Europes wolf population is on the rise and in Finland, their own future hangs in the balance. Are they a danger to humans, or should they be protected?
The story of a kill is recount in the snowfall. On the Finnish island of Porosaari, we find the first paw publish. Thats a male, remarks Asko Kettunen, retired border sentry, hunter and tracker. How can he be sure? Its big.
Five ravens rise from dark yearns, croaking in the icy silence; they will scavenge anything caught by the wolves. We wade through knee-deep snowfall. Theres a smudge of colors blood and a clump of moose “hairs-breadth”, flawlessly slouse, which Kettunen deduces has been rent from a living animal. This, he remarks, is the moment the wolves stirred contact. First they try to puncture the intestines; if they supersede, the moose may run on, but the damage is done.
We find moose ways, each hoof publish far apart: the animal was passing. Kettunen drawn attention to wolf prints on either side, to where a second and third wolf connected the chase. There are blood places and more “hairs-breadth” and a yearn sapling snapped in two. The moose crashed with a tree, so it was not that well, Kettunen remarks, with Finnish understatement.
There are places of blood by every moose publish now. Ultimately, up the hill, is the kill zone. A young moose has been reduced to two front legs and a surface detached precisely from their own bodies, intestines that shed like butchers sausages and a mound of freshly munched grass where its stomach formerly was. Kettunen thinks that five wolves feasted here the previous darknes. We find faeces and a curved berth of snow where a contented wolf took a postprandial doze.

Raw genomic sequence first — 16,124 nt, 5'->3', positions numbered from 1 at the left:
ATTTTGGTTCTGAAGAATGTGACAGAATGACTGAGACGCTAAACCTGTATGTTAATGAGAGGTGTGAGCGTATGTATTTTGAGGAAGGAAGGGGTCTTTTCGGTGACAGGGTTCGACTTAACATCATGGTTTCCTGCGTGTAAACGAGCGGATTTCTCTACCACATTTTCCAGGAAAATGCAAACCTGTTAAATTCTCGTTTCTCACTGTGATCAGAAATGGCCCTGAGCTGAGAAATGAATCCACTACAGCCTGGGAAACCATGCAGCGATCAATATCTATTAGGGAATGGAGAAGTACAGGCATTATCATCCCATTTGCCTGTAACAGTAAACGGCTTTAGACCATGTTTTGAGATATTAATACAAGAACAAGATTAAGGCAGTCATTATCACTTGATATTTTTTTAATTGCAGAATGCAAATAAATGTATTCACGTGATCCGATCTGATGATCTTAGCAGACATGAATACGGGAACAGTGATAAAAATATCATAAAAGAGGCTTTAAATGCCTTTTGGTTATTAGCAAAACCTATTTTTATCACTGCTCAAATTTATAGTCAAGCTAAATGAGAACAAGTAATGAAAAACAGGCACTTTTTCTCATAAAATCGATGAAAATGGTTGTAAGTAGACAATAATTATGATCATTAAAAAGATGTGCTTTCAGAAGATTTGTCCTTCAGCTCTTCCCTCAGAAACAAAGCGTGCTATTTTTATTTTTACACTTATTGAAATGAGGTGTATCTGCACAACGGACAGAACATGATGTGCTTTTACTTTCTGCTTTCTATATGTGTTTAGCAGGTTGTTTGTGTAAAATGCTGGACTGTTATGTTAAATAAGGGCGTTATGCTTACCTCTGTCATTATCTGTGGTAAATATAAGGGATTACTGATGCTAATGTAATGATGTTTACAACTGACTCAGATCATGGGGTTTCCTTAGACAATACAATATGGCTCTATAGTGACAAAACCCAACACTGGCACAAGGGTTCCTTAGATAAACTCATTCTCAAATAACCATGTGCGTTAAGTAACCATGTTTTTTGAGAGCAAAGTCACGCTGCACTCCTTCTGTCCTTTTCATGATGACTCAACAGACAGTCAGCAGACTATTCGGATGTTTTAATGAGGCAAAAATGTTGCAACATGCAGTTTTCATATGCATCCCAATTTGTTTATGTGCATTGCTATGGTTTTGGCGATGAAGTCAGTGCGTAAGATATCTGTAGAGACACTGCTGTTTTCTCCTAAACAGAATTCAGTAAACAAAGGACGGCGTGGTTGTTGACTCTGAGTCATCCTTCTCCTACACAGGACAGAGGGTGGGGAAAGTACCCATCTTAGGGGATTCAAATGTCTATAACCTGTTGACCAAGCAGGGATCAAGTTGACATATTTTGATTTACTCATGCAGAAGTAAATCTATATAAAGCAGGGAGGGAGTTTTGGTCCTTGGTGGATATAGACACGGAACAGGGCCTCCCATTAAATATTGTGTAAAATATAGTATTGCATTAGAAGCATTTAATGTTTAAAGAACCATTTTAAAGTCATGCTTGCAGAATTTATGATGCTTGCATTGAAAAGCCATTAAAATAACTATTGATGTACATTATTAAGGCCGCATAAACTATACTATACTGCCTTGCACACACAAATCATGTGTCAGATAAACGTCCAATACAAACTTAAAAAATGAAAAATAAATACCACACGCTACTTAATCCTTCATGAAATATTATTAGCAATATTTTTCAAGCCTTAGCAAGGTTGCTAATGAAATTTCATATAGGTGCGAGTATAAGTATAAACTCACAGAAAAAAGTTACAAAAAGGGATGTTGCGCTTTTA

Finland has a wolf problem. Five and a half million humans share the country with an estimated 235 wolves, and thats too many, say rural Finns, whose cattle and hunting dogs are being killed. Some mothers are intimidated that wolves will attack their children. Before, wolves were afraid of beings, Kettunen tells me. Now beings are afraid of wolves. For the past three years, the government has assuaged these panics with a wolf glean. Last-place wintertime, 43 wolves were killed in a management hunting, while total fatalities numbered 78, including difficulty wolves shot by police and road casualties.
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